Whitewater Canyon was once home to a lumber operation, and water was needed to generate power for the mill. Thus in 1893 was born “The Catwalk,” a narrow wooden walkway suspended from metal anchors and supports driven into the sheer walls lining the canyon. Initially the Catwalk supported a 4-inch/10-centimeter pipeline. In 1897 the Catwalk supported a larger 18-inch/46-centimeter pipeline. That old wooden structure has been destroyed several times over the decades, most often by flood. But in 2012 a new threat took out the Catwalk — the infamous Whitewater-Baldy Complex wildfire. That wildfire was the worst in New Mexico history, eventually destroying nearly 300,000 acres of forest and range land.
It looked for a while as if the Catwalk would not be rebuilt, as the fire undid an extensive rebuild following a major flood that had occurred just a few years earlier. Fortunately the resources were allocated for another reconstruction, this elevating the walkway higher up the canyon walls and replacing wood with steel.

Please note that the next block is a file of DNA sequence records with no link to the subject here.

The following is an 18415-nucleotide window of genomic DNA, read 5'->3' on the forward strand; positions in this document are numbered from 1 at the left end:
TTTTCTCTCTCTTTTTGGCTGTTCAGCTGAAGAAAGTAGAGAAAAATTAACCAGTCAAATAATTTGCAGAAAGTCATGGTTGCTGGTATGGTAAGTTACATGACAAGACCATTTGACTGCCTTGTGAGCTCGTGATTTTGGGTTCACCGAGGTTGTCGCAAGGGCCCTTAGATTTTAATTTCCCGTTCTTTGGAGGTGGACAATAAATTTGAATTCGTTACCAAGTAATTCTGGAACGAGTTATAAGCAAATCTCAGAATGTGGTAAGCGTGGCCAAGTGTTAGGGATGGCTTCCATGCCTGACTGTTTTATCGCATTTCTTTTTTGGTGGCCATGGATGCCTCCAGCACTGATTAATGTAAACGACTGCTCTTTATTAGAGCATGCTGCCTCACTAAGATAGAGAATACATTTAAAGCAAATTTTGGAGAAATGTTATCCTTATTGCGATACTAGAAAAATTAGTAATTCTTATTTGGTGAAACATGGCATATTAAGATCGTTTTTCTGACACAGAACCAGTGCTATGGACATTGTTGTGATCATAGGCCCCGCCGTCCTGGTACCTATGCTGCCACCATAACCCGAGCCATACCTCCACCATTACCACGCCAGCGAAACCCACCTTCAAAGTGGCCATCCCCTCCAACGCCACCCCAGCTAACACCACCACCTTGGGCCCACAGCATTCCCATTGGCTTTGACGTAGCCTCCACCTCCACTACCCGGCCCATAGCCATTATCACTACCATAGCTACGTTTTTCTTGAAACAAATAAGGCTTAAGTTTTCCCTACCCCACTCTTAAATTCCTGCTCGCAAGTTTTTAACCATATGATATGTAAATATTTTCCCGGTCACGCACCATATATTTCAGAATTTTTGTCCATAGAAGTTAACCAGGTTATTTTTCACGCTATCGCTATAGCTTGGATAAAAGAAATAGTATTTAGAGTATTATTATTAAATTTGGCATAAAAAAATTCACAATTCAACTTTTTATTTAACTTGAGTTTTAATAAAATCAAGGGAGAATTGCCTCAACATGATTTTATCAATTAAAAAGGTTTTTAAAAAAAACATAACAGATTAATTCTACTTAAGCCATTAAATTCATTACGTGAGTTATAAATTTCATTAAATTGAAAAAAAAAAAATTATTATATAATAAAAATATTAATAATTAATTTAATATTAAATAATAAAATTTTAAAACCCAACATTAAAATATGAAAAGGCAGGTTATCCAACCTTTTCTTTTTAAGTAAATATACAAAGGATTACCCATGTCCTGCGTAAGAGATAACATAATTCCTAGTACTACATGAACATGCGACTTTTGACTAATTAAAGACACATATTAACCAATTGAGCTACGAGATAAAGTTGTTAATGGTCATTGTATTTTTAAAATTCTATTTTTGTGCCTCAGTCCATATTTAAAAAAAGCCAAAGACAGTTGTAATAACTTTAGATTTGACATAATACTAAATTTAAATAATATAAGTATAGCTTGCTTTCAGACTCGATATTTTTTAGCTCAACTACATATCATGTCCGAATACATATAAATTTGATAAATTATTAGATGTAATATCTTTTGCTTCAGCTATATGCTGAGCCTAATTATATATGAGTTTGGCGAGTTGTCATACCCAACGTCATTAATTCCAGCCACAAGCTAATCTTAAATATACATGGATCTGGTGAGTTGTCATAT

The hike itself is not difficult at all. There is a little climbing required at the far end of the trail if you want to venture off the metal catwalk and proceed farther up the canyon, but it’s not too bad if you’re reasonably fit.
Sheer cliffs line much of the canyon, offering some really spectacular photo opportunities.
Stunning green vegetation and reddish walls add color depth to your images, as well.
All in all, this is a very worthwhile place to visit. The actual Catwalk rides along both sides of the canyon, and runs for 1.1 miles/1.8 kilometers. The entire trail stretches an easy 2.25 miles/3.6 kilometers, and can easily be accomplished inside of two hours including multiple stops along the way for photography.
Now for today’s photo gallery of this adventure. Click on any image below to enlarge and bring up today’s slide show: